I don't think Debra Winger is Israeli at all.

Turns out, Asher, that is an Internet myth. But I never would have looked it up if it weren't for your comment.

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You forgot

1) my favorite disputed settlement
2) my favorite airstrike on Palestinian territory and
3) my favorite rabbi

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Movie, set in (non-Israeli)

Ten Commandments, Ben Hur, and Monty Python's Life of Brian come to mind.

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"My favorite things Israel"

1. Fences that really work to keep out illegals (and terrorists).
2. Tough immigration enforcement.including mass deportations
3. A strong national identity.
4. Pro-Israeli immigration policies
5. Unwanted foreigners are called "illegals infiltrators"

Yeah, but they had to do three years of compulsory military service. Did you?

If USA conscripted for three years you could probably cram the land border with a thousand guards a mile.

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Re #5: Jews had a similar moniker in Germany at a not-so-distant point in history.

Sounds like you support the pogroms.

Yes, because controlling one's borders = pogroms.

Of course.

There are many Arabs in Israel. Funny, given it's their land. Some Israelis - the zionist land-grabber segment - want them gone.

Peter Schaeffer uses their language. So yes, he basically wants for the Arabs what the Germans wanted for the Jews: to have them removed from their sight.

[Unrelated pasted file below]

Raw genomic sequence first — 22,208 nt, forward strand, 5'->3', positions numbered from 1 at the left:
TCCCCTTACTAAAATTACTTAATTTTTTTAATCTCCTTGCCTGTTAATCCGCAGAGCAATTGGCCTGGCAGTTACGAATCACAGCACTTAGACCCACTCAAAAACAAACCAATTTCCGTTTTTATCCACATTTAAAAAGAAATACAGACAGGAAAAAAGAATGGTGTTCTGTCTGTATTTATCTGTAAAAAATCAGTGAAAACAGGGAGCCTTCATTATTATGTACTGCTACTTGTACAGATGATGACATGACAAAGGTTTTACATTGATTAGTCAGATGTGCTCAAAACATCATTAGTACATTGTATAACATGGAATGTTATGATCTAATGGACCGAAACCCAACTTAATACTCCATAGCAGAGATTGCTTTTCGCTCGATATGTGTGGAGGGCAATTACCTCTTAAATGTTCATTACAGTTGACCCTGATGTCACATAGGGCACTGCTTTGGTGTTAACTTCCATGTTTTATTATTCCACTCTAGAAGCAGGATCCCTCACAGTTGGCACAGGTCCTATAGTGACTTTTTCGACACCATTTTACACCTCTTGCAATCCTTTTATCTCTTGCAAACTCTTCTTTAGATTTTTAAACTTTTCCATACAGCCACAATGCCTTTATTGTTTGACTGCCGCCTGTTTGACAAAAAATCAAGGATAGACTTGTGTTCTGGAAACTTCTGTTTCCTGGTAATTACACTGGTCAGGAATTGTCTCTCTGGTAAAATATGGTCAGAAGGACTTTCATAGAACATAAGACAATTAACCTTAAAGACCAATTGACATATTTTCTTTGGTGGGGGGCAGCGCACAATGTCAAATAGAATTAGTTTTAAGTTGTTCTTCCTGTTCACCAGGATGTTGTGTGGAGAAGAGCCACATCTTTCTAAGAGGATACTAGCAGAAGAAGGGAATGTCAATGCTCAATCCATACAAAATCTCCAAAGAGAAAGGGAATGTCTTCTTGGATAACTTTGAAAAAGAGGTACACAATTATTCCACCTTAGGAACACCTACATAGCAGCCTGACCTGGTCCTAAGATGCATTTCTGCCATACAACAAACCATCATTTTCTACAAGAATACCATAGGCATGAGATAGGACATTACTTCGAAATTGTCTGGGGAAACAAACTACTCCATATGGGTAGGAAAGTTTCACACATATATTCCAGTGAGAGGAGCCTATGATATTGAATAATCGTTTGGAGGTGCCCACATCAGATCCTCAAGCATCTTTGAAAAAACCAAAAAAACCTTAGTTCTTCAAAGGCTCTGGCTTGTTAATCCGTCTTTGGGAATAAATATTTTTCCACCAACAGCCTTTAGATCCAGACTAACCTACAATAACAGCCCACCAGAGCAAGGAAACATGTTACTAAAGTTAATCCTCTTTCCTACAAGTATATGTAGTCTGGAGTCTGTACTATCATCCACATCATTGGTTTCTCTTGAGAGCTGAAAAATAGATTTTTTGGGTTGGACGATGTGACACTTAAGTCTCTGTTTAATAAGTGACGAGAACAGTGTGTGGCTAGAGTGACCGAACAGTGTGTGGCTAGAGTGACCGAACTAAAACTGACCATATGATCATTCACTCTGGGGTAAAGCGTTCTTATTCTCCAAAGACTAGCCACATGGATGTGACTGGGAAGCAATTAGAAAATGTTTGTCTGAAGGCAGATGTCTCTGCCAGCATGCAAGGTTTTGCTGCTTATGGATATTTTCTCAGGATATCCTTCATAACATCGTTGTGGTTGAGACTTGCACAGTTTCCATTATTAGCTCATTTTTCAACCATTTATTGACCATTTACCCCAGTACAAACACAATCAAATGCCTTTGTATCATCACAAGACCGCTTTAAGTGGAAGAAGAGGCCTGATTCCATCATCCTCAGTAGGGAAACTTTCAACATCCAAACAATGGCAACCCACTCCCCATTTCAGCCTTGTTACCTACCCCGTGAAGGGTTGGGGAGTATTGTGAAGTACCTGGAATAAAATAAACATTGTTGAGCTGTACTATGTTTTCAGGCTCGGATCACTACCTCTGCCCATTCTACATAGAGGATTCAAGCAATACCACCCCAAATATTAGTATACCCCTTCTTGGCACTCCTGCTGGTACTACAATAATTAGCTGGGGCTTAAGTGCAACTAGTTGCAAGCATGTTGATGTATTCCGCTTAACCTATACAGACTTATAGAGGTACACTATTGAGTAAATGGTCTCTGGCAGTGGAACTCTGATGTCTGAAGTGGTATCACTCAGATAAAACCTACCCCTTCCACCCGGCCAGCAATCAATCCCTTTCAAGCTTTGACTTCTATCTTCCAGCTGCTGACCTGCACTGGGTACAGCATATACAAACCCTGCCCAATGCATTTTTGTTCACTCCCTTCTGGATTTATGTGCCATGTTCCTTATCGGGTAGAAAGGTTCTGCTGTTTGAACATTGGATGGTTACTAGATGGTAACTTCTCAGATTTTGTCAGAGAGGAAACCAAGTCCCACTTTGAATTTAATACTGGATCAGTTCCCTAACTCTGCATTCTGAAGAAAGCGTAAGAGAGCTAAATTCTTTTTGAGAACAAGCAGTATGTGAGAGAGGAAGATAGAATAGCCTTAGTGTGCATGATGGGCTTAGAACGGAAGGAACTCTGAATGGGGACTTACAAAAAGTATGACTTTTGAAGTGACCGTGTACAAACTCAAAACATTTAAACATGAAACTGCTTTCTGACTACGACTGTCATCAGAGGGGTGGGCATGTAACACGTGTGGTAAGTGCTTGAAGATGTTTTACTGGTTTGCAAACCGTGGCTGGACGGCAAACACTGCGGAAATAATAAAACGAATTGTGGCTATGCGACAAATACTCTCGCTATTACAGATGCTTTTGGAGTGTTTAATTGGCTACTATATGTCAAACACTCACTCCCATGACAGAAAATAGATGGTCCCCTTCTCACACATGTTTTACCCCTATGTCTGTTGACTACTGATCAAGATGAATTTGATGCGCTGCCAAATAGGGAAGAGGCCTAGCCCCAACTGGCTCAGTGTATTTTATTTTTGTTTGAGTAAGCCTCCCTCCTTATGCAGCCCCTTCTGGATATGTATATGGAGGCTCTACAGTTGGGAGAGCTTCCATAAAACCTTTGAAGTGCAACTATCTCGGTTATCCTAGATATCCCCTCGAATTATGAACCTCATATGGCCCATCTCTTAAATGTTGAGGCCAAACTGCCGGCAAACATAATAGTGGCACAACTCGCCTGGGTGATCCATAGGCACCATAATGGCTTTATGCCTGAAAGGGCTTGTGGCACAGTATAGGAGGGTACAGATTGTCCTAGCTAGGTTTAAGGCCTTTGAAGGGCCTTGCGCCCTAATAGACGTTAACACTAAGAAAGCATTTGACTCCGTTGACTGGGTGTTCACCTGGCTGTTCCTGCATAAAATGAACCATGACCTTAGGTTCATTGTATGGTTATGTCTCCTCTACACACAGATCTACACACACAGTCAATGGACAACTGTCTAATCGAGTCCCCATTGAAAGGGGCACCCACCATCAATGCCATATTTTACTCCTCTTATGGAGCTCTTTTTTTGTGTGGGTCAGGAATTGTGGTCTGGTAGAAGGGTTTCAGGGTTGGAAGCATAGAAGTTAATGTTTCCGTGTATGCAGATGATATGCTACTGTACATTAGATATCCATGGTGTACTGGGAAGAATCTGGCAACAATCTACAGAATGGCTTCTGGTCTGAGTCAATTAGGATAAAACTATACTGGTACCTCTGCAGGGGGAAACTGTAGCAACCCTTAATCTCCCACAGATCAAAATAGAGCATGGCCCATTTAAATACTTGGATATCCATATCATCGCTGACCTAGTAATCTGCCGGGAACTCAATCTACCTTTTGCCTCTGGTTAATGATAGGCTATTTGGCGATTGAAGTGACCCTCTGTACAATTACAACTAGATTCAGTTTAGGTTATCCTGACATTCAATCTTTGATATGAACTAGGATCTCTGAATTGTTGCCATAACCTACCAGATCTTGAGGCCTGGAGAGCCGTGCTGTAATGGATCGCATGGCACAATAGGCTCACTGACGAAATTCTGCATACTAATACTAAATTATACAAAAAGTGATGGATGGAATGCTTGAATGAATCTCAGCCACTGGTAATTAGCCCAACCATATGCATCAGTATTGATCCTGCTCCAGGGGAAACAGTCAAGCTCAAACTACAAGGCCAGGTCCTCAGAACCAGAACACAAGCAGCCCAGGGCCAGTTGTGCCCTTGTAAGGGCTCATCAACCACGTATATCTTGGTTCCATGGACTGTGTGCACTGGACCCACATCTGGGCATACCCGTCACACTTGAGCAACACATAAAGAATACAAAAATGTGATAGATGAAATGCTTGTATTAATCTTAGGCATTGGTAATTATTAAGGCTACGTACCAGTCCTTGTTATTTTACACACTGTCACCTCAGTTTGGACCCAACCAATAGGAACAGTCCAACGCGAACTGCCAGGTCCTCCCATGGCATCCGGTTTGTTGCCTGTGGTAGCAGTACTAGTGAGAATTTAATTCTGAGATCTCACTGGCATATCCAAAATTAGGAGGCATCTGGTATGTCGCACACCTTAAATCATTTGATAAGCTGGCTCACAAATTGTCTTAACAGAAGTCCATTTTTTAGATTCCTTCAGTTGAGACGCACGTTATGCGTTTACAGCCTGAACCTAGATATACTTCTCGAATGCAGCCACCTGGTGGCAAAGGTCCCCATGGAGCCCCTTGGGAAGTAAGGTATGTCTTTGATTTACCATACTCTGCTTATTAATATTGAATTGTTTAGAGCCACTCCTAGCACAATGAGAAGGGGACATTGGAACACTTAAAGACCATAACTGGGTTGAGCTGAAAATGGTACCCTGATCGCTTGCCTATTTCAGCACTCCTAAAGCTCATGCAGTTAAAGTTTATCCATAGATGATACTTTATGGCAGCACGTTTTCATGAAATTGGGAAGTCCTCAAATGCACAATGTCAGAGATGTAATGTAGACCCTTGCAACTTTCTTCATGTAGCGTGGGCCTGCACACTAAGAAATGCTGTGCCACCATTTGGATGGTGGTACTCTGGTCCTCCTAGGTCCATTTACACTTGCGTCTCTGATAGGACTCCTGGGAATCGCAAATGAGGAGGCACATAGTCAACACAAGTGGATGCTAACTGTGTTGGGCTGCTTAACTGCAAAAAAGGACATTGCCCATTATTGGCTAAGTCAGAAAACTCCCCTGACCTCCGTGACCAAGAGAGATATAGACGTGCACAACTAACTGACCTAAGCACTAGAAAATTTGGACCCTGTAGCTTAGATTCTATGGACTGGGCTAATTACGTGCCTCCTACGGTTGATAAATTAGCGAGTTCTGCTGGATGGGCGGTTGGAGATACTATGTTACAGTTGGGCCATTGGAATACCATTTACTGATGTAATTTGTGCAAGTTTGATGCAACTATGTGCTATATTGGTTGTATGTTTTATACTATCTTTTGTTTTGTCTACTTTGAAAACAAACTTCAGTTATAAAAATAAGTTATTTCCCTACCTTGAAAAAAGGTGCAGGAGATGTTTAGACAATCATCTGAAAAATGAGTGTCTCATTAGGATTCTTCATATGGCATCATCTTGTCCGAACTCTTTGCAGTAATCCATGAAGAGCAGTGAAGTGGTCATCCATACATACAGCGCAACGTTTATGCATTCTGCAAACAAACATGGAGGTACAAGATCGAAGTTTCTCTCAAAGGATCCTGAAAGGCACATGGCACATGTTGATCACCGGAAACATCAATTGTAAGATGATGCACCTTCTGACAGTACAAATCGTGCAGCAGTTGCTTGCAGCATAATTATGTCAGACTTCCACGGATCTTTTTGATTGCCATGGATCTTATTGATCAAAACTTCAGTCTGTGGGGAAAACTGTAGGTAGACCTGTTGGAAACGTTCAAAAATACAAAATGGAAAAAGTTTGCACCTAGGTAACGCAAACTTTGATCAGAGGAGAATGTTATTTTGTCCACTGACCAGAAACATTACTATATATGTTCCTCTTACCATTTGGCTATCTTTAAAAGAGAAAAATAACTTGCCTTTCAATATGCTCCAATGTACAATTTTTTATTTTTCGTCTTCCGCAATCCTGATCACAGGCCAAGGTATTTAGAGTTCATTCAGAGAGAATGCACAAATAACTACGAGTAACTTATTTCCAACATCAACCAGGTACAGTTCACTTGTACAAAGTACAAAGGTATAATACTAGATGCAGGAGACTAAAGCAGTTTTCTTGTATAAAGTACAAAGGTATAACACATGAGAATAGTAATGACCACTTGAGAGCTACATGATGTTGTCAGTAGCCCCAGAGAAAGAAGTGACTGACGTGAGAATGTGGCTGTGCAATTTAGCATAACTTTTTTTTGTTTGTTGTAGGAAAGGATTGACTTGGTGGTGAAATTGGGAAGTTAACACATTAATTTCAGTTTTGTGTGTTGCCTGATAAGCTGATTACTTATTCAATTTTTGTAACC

I see that Godwin's law is still unknown in some parts. The "illegal infiltrators" in Israel aren't Arabs, much less Israeli Arabs. They are economic migrants from sub-Saharan Africa. See http://www.cnn.com/2012/06/17/world/meast/israel-deports-immigrants/index.html for a discussion.

Fail.

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Never heard of Godwin’s law? Fail. Deporting illegals back to their own countries is not exactly the same as exterminating people who had been living in Germany for over 1000 years. Of course, I am sure the Open Borders crowd regards it as worse.

Fail.

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Policies to encourage high fertility among the majority.

Weren't you just mocking Israelites for their anachronistic ambitions as "warriors and farmers"?

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Re: music

Melechesh is worth mentioning for some values of 'popular' and 'israel'

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Another film set in (disputedly) or near Israel: "West Bank Story", which won the Oscar for Best Live Short Film a few years ago. An opening scene with Israeli soldiers patrolling a village in the West Bank, and hostile Palestinian youths, and a familiar rhythmic soundtrack. Realize that it's a take-off on "West Side Story" and you can pretty much envision the rest of the film. Thus, predictable in many ways but still well done and worth seeing.